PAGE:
Friday, June 1, 2007

Eco Geek: technology for the environment & home


It's Friday again and my showcase blog is "Eco Geek: technology for the environment--home". Eco Geek monitors the current explosion in technology designed to mitigate our impact on the environment. They report on clean technology, and provide good analysis and criticism, which I appreciate. Topics include robotic farms, organic LEDs, hybrid cars, "clean coal" (an oxymoron I particularly enjoyed reading about), tidal power and their latest post being affordable solar power. Here's a little of what they say (you should check the blog for more):

"Silicon is pretty expensive these days, and traditional solar panels need a lot of it to convert light to energy. But two of the great opportunities for expansion in solar is using less silicon, by concentrating light on smaller panels, and increasing efficiency by tilting panels to follow the sun...roof-mounted units called the 'heliotube' concentrates the sun's rays onto a very thin strip of silicon solar panels at the base of the tube...These panels use 88% less photovoltaic material, but are almost as efficient per square foot as traditional solar panels." Eco Geek discusses some of the flaws and solutions in the works.
As a home owner thinking of converting our house into solar power, I was particularly interested in this post. We'll be doing a lot of research before we make our final decisions but that's where it starts.

9 comments:

Hank said...

Thanks for featuring EcoGeek! We always enjoy reading about ourselves. Fun blog you've got, I enjoyed looking around.

- Hank, from EcoGeek.org

josh said...

Here's a dose of governmental stupidity: In Saudi Arabia, photovoltaics and other forms of renewable energy are considered "against the national interest"; the national interest being oil, of course. Considering the enormous tracts of empty desert that could be filled with solar panels; the flat-roof architecture prevalent throughout the country where solar panels could be easily mounted; their latest obsession for glass-paneled buildings that could be covered with solar panel cladding more cheaply than sheet glass cladding; and the glaringly obvious finite quantity of oil remaining, it is a terribly wasted opportunity. Hm. Maybe this rant of mine warrants a reply posting, else it'll get too long for a comment box. :)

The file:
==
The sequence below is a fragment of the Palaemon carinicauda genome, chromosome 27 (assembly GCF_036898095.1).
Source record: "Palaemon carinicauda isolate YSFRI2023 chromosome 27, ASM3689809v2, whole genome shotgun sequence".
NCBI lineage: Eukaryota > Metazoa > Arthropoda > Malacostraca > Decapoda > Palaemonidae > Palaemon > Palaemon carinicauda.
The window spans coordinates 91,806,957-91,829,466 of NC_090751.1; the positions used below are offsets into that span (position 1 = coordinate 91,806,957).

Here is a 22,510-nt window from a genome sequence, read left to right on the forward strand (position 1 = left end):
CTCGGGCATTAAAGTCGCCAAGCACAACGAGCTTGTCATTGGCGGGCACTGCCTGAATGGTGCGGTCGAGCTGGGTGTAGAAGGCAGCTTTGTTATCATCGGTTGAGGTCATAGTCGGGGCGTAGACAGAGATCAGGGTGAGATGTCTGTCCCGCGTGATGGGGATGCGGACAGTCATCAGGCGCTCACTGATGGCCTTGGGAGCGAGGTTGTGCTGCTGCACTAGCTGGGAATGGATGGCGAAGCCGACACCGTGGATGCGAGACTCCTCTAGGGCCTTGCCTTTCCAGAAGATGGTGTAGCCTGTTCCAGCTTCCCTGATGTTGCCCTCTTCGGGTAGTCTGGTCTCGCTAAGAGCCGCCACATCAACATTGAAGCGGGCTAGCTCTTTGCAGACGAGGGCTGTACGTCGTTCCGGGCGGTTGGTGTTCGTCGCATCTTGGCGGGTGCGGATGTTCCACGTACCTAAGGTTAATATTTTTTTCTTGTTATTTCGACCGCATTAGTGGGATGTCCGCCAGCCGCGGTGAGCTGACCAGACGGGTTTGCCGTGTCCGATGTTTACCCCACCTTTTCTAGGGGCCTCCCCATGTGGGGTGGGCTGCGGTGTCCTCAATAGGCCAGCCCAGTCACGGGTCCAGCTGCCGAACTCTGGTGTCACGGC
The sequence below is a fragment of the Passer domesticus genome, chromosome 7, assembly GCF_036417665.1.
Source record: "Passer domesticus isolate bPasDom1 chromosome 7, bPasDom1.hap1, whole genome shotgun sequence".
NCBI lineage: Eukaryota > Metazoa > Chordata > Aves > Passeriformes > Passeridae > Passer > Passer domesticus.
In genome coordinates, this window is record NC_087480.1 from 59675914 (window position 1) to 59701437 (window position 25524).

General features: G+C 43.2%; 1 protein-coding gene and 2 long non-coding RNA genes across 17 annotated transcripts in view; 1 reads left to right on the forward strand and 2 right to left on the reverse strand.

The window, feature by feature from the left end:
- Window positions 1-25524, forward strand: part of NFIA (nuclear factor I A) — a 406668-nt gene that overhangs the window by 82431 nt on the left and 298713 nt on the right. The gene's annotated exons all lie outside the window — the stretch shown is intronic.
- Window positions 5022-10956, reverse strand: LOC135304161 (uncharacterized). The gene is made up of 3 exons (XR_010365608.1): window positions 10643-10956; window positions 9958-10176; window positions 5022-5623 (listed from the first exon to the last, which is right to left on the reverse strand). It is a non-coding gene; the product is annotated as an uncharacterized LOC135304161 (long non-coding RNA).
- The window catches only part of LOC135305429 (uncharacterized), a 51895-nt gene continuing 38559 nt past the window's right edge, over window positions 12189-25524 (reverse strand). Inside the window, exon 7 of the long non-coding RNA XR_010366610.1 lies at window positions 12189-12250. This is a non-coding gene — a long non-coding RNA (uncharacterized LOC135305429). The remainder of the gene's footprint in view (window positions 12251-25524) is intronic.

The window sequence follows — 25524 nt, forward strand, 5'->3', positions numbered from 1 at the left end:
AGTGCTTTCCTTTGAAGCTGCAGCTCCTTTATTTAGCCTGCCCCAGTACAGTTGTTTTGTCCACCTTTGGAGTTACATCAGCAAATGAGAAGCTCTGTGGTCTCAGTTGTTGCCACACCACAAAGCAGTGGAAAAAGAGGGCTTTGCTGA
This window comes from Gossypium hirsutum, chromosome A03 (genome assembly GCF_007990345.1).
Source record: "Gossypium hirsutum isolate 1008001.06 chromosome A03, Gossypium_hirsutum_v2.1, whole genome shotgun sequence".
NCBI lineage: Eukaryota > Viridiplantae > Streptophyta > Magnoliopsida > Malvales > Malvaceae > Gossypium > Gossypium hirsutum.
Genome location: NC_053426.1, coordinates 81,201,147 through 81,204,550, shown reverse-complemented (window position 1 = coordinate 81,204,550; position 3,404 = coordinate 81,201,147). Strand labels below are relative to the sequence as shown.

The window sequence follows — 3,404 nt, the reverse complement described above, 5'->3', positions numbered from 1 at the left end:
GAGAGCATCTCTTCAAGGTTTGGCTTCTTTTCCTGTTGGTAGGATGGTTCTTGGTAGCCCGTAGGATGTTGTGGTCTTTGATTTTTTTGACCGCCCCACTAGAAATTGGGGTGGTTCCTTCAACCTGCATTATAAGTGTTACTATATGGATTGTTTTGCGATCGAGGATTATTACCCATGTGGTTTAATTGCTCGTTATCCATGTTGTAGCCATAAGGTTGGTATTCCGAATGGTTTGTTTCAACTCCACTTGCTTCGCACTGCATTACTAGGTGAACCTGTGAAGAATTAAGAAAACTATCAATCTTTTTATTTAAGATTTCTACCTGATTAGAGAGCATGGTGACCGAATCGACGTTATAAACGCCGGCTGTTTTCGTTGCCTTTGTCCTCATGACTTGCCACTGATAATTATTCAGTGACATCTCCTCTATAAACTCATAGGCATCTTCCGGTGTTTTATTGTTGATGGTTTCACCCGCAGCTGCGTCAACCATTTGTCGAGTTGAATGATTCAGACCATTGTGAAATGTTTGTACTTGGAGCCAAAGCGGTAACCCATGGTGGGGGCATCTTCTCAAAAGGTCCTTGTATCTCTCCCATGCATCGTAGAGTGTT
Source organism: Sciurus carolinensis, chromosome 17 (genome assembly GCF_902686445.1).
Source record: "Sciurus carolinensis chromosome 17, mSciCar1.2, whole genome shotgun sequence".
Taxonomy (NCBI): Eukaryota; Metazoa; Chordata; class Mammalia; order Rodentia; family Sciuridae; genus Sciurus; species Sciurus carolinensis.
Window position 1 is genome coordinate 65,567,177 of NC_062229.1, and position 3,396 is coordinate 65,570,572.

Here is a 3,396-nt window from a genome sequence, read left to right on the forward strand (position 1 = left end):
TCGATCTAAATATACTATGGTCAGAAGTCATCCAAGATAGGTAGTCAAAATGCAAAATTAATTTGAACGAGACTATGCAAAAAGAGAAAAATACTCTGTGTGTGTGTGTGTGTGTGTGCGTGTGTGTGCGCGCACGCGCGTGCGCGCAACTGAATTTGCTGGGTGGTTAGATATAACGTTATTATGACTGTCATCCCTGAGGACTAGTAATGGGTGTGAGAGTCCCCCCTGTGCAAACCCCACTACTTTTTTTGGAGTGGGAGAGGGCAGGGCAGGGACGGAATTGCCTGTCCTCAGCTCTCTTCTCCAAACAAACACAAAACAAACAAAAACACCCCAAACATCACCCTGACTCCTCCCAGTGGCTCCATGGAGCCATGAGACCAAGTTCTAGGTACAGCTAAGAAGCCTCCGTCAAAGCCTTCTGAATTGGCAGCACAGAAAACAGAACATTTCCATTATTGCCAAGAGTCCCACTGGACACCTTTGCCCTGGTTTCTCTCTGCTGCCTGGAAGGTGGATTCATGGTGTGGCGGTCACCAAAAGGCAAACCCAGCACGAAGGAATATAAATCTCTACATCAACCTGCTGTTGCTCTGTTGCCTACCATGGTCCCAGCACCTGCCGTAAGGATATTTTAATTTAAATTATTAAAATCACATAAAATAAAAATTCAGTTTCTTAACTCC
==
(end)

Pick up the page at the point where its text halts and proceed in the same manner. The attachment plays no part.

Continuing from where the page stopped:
sfgirl said...

HA! Yeah, Josh! It sure smells of oil, don't it? Did you see the movie, "Syriana" with George Clooney? Speaks to what you've mentioned. Rather sad, too, for the Saudi people: their future wealth is being bled from them by multi-national corporation leeches, condoned by myopic government officials.

Nessa said...

Wow! You write terribly good SFgirl!! Mine's nothing compared to yours:(. I'm afraid I need my dictionary to understand some words... heheehe

Jean-Luc Picard said...

This is a super post, and your blog is fab!

My 100th TWQ is curerently on my Journal. You are invited to list your dinner party guests.

josh said...

No, I didn't see Syriana. It's another one that I have bought on recommendation but not watched.

I tend to hoard books and movies, at least that way when the mood hits you, you always have something new to watch or read.

'Somerset' Bob Kingsley said...

What Josh said about the Saudi situation - it's just appalling, isn't it? I got a nice warm glow when reading your post, Nina, because I truly want all of us, as custodians of the planet, to do all we can to save it. Then comes the harsh reality (not your fault, Josh! I'm not shooting the messenger) where we get a classic example of how oil still holds so many of us in thrall, and the clouds close in again.

But I'm hopeful - I really am - that by acting locally we can have an impact globally.

I haven't got solar panels, but by writing about them you've got me considering them as a possible addition to the roof of my little house Nina, and that can only be A Good Thing. I must look into UK government grants for them.

sfgirl said...

You might like to check out the Solar Guide, Bob. It's at http://www.solar-guide.com/solar_energy. I do firmly hold that our local actions will have global implications, if only by showing our community another way...And what better way than with solar panels!

Somerset Bob said...

Will do, Nina. Thanks for the advice :)